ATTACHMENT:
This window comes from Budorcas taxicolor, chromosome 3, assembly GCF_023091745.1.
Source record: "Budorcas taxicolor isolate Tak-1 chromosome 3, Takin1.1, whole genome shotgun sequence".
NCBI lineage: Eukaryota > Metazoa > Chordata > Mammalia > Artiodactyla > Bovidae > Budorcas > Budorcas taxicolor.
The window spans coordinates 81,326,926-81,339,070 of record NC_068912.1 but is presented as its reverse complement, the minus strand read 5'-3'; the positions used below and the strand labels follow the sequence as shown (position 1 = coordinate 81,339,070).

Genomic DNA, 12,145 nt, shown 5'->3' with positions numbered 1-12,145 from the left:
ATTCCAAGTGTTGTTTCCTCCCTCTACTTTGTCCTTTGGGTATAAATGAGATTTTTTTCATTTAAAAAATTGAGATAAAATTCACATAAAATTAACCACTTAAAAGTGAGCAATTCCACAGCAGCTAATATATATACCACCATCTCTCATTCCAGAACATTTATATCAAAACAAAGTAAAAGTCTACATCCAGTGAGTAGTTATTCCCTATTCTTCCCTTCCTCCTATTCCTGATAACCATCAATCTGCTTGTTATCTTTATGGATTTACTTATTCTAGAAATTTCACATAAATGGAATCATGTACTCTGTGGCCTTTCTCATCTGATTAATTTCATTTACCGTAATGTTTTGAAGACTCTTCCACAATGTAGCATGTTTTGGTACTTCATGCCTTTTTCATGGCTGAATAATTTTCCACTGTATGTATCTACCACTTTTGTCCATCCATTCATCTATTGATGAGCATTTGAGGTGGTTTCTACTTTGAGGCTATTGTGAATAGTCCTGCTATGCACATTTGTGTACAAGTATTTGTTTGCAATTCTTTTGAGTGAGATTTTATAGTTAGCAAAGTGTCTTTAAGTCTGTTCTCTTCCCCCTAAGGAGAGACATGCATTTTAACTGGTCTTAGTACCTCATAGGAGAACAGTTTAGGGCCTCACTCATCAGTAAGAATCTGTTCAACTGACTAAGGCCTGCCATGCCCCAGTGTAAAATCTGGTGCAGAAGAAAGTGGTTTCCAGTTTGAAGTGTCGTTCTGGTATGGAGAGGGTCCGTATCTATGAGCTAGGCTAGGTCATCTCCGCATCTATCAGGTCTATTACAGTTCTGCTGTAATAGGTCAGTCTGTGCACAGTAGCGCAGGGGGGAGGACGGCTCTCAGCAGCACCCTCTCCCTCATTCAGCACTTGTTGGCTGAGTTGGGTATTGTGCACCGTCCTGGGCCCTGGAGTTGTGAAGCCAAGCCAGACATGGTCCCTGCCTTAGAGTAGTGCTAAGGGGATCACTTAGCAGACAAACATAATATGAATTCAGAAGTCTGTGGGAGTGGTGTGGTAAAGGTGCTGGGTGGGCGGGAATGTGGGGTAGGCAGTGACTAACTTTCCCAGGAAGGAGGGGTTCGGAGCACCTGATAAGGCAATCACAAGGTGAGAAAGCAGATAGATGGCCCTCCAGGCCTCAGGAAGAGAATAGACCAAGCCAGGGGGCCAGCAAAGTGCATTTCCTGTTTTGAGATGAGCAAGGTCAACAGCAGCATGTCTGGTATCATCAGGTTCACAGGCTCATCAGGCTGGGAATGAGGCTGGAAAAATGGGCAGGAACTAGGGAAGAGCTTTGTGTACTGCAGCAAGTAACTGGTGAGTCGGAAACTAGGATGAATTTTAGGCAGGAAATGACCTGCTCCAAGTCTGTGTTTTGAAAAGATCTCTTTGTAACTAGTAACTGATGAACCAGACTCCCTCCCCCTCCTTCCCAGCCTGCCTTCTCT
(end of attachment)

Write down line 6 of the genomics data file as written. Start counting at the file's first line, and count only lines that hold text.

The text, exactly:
ATTCCAAGTGTTGTTTCCTCCCTCTACTTTGTCCTTTGGGTATAAATGAGATTTTTTTCATTTAAAAAATTGAGATAAAATTCACATAAAATTAACCACTTAAAAGTGAGCAATTCCACAGCAGCTAATATATATACCACCATCTCTCATTCCAGAACATTTATATCAAAACAAAGTAAAAGTCTACATCCAGTGAGTAGTTATTCCCTATTCTTCCCTTCCTCCTATTCCTGATAACCATCAATCTGCTTGTTATCTTTATGGATTTACTTATTCTAGAAATTTCACATAAATGGAATCATGTACTCTGTGGCCTTTCTCATCTGATTAATTTCATTTACCGTAATGTTTTGAAGACTCTTCCACAATGTAGCATGTTTTGGTACTTCATGCCTTTTTCATGGCTGAATAATTTTCCACTGTATGTATCTACCACTTTTGTCCATCCATTCATCTATTGATGAGCATTTGAGGTGGTTTCTACTTTGAGGCTATTGTGAATAGTCCTGCTATGCACATTTGTGTACAAGTATTTGTTTGCAATTCTTTTGAGTGAGATTTTATAGTTAGCAAAGTGTCTTTAAGTCTGTTCTCTTCCCCCTAAGGAGAGACATGCATTTTAACTGGTCTTAGTACCTCATAGGAGAACAGTTTAGGGCCTCACTCATCAGTAAGAATCTGTTCAACTGACTAAGGCCTGCCATGCCCCAGTGTAAAATCTGGTGCAGAAGAAAGTGGTTTCCAGTTTGAAGTGTCGTTCTGGTATGGAGAGGGTCCGTATCTATGAGCTAGGCTAGGTCATCTCCGCATCTATCAGGTCTATTACAGTTCTGCTGTAATAGGTCAGTCTGTGCACAGTAGCGCAGGGGGGAGGACGGCTCTCAGCAGCACCCTCTCCCTCATTCAGCACTTGTTGGCTGAGTTGGGTATTGTGCACCGTCCTGGGCCCTGGAGTTGTGAAGCCAAGCCAGACATGGTCCCTGCCTTAGAGTAGTGCTAAGGGGATCACTTAGCAGACAAACATAATATGAATTCAGAAGTCTGTGGGAGTGGTGTGGTAAAGGTGCTGGGTGGGCGGGAATGTGGGGTAGGCAGTGACTAACTTTCCCAGGAAGGAGGGGTTCGGAGCACCTGATAAGGCAATCACAAGGTGAGAAAGCAGATAGATGGCCCTCCAGGCCTCAGGAAGAGAATAGACCAAGCCAGGGGGCCAGCAAAGTGCATTTCCTGTTTTGAGATGAGCAAGGTCAACAGCAGCATGTCTGGTATCATCAGGTTCACAGGCTCATCAGGCTGGGAATGAGGCTGGAAAAATGGGCAGGAACTAGGGAAGAGCTTTGTGTACTGCAGCAAGTAACTGGTGAGTCGGAAACTAGGATGAATTTTAGGCAGGAAATGACCTGCTCCAAGTCTGTGTTTTGAAAAGATCTCTTTGTAACTAGTAACTGATGAACCAGACTCCCTCCCCCTCCTTCCCAGCCTGCCTTCTCT